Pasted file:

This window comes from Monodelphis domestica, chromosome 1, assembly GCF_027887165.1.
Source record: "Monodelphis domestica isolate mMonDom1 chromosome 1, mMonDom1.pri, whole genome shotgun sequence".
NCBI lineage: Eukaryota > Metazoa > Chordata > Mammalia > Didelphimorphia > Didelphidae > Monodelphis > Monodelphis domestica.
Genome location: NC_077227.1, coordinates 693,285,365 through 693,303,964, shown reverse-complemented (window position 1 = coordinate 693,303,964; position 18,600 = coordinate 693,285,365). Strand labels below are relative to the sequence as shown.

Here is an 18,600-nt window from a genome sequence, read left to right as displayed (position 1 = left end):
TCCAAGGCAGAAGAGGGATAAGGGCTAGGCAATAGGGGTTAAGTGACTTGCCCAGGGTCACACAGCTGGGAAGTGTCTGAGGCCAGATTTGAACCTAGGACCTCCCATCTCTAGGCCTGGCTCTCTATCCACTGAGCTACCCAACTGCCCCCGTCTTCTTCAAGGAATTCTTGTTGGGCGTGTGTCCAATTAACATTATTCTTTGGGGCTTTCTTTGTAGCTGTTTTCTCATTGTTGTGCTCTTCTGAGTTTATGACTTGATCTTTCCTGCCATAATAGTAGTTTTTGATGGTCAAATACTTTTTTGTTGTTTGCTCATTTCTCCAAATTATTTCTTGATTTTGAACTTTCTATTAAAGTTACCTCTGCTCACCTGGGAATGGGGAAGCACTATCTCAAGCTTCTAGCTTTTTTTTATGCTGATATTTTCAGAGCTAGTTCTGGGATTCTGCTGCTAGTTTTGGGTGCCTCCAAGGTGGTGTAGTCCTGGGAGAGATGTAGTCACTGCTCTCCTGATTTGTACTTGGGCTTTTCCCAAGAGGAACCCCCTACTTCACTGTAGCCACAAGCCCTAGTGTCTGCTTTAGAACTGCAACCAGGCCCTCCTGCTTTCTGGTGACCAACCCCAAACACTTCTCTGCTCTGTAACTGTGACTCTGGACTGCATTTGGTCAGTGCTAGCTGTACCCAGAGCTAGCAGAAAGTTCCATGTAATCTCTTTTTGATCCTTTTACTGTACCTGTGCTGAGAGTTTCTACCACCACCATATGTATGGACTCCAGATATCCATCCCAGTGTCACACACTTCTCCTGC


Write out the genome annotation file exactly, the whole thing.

This window comes from Monodelphis domestica, chromosome 1, assembly GCF_027887165.1.
Source record: "Monodelphis domestica isolate mMonDom1 chromosome 1, mMonDom1.pri, whole genome shotgun sequence".
NCBI lineage: Eukaryota > Metazoa > Chordata > Mammalia > Didelphimorphia > Didelphidae > Monodelphis > Monodelphis domestica.
Genome location: NC_077227.1, coordinates 693,285,365 through 693,303,964, shown reverse-complemented (window position 1 = coordinate 693,303,964; position 18,600 = coordinate 693,285,365). Strand labels below are relative to the sequence as shown.

Here is an 18,600-nt window from a genome sequence, read left to right as displayed (position 1 = left end):
TCCAAGGCAGAAGAGGGATAAGGGCTAGGCAATAGGGGTTAAGTGACTTGCCCAGGGTCACACAGCTGGGAAGTGTCTGAGGCCAGATTTGAACCTAGGACCTCCCATCTCTAGGCCTGGCTCTCTATCCACTGAGCTACCCAACTGCCCCCGTCTTCTTCAAGGAATTCTTGTTGGGCGTGTGTCCAATTAACATTATTCTTTGGGGCTTTCTTTGTAGCTGTTTTCTCATTGTTGTGCTCTTCTGAGTTTATGACTTGATCTTTCCTGCCATAATAGTAGTTTTTGATGGTCAAATACTTTTTTGTTGTTTGCTCATTTCTCCAAATTATTTCTTGATTTTGAACTTTCTATTAAAGTTACCTCTGCTCACCTGGGAATGGGGAAGCACTATCTCAAGCTTCTAGCTTTTTTTTATGCTGATATTTTCAGAGCTAGTTCTGGGATTCTGCTGCTAGTTTTGGGTGCCTCCAAGGTGGTGTAGTCCTGGGAGAGATGTAGTCACTGCTCTCCTGATTTGTACTTGGGCTTTTCCCAAGAGGAACCCCCTACTTCACTGTAGCCACAAGCCCTAGTGTCTGCTTTAGAACTGCAACCAGGCCCTCCTGCTTTCTGGTGACCAACCCCAAACACTTCTCTGCTCTGTAACTGTGACTCTGGACTGCATTTGGTCAGTGCTAGCTGTACCCAGAGCTAGCAGAAAGTTCCATGTAATCTCTTTTTGATCCTTTTACTGTACCTGTGCTGAGAGTTTCTACCACCACCATATGTATGGACTCCAGATATCCATCCCAGTGTCACACACTTCTCCTGC